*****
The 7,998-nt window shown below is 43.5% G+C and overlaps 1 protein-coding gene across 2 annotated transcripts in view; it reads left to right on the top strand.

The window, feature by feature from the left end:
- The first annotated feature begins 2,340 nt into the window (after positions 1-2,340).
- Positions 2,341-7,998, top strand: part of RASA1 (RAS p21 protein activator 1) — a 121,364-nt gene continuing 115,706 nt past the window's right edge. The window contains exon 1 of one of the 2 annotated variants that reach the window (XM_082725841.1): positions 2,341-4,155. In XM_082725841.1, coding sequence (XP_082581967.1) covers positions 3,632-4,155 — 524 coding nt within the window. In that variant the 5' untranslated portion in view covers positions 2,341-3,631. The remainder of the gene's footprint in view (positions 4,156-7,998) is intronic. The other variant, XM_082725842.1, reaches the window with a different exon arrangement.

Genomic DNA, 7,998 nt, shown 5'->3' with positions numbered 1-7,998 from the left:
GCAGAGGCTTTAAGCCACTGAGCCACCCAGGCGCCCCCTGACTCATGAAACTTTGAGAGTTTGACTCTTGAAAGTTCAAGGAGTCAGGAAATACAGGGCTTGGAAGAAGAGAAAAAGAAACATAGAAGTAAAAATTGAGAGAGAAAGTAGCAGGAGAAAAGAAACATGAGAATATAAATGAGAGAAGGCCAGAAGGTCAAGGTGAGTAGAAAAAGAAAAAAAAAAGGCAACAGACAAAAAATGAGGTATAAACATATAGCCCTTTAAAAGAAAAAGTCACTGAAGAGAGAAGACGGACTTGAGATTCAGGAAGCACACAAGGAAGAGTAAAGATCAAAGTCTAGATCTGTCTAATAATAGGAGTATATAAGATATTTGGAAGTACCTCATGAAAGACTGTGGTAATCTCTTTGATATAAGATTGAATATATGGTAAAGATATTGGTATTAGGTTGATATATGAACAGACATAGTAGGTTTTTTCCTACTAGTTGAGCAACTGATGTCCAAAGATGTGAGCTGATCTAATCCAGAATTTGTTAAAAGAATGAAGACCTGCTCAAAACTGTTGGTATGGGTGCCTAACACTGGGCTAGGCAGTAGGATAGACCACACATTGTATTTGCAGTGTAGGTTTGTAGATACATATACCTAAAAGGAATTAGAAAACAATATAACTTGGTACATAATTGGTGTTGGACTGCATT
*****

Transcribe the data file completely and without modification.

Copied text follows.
The 7,998-nt window shown below is 43.5% G+C and overlaps 1 protein-coding gene across 2 annotated transcripts in view; it reads left to right on the top strand.

The window, feature by feature from the left end:
- The first annotated feature begins 2,340 nt into the window (after positions 1-2,340).
- Positions 2,341-7,998, top strand: part of RASA1 (RAS p21 protein activator 1) — a 121,364-nt gene continuing 115,706 nt past the window's right edge. The window contains exon 1 of one of the 2 annotated variants that reach the window (XM_082725841.1): positions 2,341-4,155. In XM_082725841.1, coding sequence (XP_082581967.1) covers positions 3,632-4,155 — 524 coding nt within the window. In that variant the 5' untranslated portion in view covers positions 2,341-3,631. The remainder of the gene's footprint in view (positions 4,156-7,998) is intronic. The other variant, XM_082725842.1, reaches the window with a different exon arrangement.

Genomic DNA, 7,998 nt, shown 5'->3' with positions numbered 1-7,998 from the left:
GCAGAGGCTTTAAGCCACTGAGCCACCCAGGCGCCCCCTGACTCATGAAACTTTGAGAGTTTGACTCTTGAAAGTTCAAGGAGTCAGGAAATACAGGGCTTGGAAGAAGAGAAAAAGAAACATAGAAGTAAAAATTGAGAGAGAAAGTAGCAGGAGAAAAGAAACATGAGAATATAAATGAGAGAAGGCCAGAAGGTCAAGGTGAGTAGAAAAAGAAAAAAAAAAGGCAACAGACAAAAAATGAGGTATAAACATATAGCCCTTTAAAAGAAAAAGTCACTGAAGAGAGAAGACGGACTTGAGATTCAGGAAGCACACAAGGAAGAGTAAAGATCAAAGTCTAGATCTGTCTAATAATAGGAGTATATAAGATATTTGGAAGTACCTCATGAAAGACTGTGGTAATCTCTTTGATATAAGATTGAATATATGGTAAAGATATTGGTATTAGGTTGATATATGAACAGACATAGTAGGTTTTTTCCTACTAGTTGAGCAACTGATGTCCAAAGATGTGAGCTGATCTAATCCAGAATTTGTTAAAAGAATGAAGACCTGCTCAAAACTGTTGGTATGGGTGCCTAACACTGGGCTAGGCAGTAGGATAGACCACACATTGTATTTGCAGTGTAGGTTTGTAGATACATATACCTAAAAGGAATTAGAAAACAATATAACTTGGTACATAATTGGTGTTGGACTGCATT